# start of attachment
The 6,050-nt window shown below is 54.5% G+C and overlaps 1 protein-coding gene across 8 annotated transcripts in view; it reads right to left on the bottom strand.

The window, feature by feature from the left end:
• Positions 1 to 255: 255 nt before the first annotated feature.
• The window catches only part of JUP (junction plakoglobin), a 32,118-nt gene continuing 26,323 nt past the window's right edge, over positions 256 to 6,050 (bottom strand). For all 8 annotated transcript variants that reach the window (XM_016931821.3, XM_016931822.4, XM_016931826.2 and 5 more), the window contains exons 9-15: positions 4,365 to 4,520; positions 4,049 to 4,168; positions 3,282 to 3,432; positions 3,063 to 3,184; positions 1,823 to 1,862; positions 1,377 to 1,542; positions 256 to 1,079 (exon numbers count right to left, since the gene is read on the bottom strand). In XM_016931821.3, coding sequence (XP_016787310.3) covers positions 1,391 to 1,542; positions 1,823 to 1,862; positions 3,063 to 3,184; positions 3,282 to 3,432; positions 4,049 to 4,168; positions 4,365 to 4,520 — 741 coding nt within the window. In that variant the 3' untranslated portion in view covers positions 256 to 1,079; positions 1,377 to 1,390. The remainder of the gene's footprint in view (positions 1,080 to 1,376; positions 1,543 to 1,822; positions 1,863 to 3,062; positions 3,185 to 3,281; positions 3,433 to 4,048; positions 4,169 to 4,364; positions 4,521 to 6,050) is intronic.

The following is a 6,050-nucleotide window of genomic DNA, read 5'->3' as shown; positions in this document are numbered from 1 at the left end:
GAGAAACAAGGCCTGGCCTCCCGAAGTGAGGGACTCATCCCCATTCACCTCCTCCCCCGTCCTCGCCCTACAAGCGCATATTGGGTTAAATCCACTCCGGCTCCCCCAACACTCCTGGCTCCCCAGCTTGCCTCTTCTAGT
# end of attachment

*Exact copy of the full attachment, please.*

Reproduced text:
The 6,050-nt window shown below is 54.5% G+C and overlaps 1 protein-coding gene across 8 annotated transcripts in view; it reads right to left on the bottom strand.

The window, feature by feature from the left end:
• Positions 1 to 255: 255 nt before the first annotated feature.
• The window catches only part of JUP (junction plakoglobin), a 32,118-nt gene continuing 26,323 nt past the window's right edge, over positions 256 to 6,050 (bottom strand). For all 8 annotated transcript variants that reach the window (XM_016931821.3, XM_016931822.4, XM_016931826.2 and 5 more), the window contains exons 9-15: positions 4,365 to 4,520; positions 4,049 to 4,168; positions 3,282 to 3,432; positions 3,063 to 3,184; positions 1,823 to 1,862; positions 1,377 to 1,542; positions 256 to 1,079 (exon numbers count right to left, since the gene is read on the bottom strand). In XM_016931821.3, coding sequence (XP_016787310.3) covers positions 1,391 to 1,542; positions 1,823 to 1,862; positions 3,063 to 3,184; positions 3,282 to 3,432; positions 4,049 to 4,168; positions 4,365 to 4,520 — 741 coding nt within the window. In that variant the 3' untranslated portion in view covers positions 256 to 1,079; positions 1,377 to 1,390. The remainder of the gene's footprint in view (positions 1,080 to 1,376; positions 1,543 to 1,822; positions 1,863 to 3,062; positions 3,185 to 3,281; positions 3,433 to 4,048; positions 4,169 to 4,364; positions 4,521 to 6,050) is intronic.

The following is a 6,050-nucleotide window of genomic DNA, read 5'->3' as shown; positions in this document are numbered from 1 at the left end:
GAGAAACAAGGCCTGGCCTCCCGAAGTGAGGGACTCATCCCCATTCACCTCCTCCCCCGTCCTCGCCCTACAAGCGCATATTGGGTTAAATCCACTCCGGCTCCCCCAACACTCCTGGCTCCCCAGCTTGCCTCTTCTAGT